Driving along the Harris roads you will notice many lovely coves that are well worth pulling over to enjoy all the more, however, such sights are so common that it can take a considerable amount of time to get across this most wonderful island. If you want to explore more of the Hebrides then Leverburgh is where to catch the ferry over to the Uists.

Leverburgh Village

Dotted around Leverburgh, and across Harris and the Hebrides, you will notice numerous ruined buildings. Some are genuine prehistoric sites, some ancient and important buildings while most are derelict black houses which were vacated during the time of the clearances and when the family was able to build a more modern building. Often these buildings were converted for use by livestock but, sadly, most are little more than low lying walls. Accommodation in Leverburgh is typical of the islands, that is very high quality with an extremely friendly atmosphere.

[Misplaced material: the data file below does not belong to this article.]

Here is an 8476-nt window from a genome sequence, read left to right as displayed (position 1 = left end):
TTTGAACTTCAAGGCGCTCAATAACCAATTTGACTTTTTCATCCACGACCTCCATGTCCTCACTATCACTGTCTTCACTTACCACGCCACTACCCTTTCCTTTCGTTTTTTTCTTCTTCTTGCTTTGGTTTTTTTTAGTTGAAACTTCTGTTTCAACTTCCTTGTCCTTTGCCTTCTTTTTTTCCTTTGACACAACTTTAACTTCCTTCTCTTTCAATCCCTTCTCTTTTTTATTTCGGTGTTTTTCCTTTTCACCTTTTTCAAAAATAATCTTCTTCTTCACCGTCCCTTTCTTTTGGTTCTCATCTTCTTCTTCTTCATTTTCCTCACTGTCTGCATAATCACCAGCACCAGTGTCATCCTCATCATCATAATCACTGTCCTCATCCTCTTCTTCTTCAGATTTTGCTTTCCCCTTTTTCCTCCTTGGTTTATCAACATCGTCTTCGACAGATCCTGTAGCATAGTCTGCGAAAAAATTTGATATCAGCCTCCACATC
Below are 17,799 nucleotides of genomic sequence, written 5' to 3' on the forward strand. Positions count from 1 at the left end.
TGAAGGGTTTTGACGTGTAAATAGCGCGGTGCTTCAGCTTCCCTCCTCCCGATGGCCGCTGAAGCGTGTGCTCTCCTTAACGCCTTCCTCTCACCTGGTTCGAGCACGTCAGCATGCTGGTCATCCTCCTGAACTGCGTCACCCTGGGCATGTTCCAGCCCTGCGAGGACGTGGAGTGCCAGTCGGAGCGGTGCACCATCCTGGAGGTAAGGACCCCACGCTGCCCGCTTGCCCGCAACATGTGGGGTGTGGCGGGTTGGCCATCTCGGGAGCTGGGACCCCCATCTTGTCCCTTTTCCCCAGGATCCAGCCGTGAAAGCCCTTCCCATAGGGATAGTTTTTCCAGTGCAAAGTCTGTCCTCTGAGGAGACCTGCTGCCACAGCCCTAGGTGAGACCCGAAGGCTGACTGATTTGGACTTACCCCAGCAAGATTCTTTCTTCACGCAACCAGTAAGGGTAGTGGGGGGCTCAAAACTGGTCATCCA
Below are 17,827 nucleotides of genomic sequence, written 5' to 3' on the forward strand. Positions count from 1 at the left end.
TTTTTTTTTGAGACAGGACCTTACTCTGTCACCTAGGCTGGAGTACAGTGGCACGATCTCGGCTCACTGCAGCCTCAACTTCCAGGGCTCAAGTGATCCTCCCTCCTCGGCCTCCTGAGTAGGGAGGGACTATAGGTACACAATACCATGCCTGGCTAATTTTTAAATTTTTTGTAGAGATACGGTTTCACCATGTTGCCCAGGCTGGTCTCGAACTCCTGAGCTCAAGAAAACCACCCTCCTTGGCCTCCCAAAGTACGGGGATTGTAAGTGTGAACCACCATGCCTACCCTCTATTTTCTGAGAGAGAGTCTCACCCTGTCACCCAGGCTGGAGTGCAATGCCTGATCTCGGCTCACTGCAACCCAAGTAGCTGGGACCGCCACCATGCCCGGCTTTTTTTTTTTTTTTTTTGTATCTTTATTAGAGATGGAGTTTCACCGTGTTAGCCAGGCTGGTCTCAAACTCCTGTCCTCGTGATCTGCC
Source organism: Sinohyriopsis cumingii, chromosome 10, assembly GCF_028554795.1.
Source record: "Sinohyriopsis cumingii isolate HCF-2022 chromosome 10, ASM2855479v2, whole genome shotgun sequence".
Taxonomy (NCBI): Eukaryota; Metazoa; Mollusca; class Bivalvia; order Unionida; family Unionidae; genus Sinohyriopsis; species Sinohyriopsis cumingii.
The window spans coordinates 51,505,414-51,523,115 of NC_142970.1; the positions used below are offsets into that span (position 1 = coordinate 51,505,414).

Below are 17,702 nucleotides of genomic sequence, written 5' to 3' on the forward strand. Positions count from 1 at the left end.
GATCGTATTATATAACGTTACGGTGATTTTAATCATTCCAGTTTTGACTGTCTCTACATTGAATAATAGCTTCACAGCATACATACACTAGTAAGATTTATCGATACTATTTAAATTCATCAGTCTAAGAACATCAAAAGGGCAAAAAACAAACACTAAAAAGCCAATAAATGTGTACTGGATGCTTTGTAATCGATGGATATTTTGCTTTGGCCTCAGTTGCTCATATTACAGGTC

Travel to Leverburgh and the Isle of Harris

You can travel by air to the Western Isles from Edinburgh, Glasgow or Inverness on a daily basis to Stornoway on the Isle of Lewis. Then travel 56 miles along the A859 towards South Harris. A good bus service operates on a daily basis from Stornoway to most of Harris and is run by Hebridean Transport Ltd, for more details on timetables, etc click on the links below.

Alternatively cross on the Caledonian MacBraynes car ferry "Mv Hebrides" from the Isle of Skye to Tarbert in North Harris. You can also come over from North Uist on the "Mv Loch Poirtan" car ferry to Leverburgh in South Harris and travel North through the island.

Leverburgh History

The village of Leverburgh was originally known as An t-Ob, or its Anglicised equivalent of "Obbe". It was changed to Leverburgh in 1921 with the breaking of the first of two waves of change that were to sweep over the village in the 1900s. The name An t-Ob means "the creek" and at the end of the 1800s the settlement here had a weekly steamer to Glasgow and an inn, and supported a small fishing community.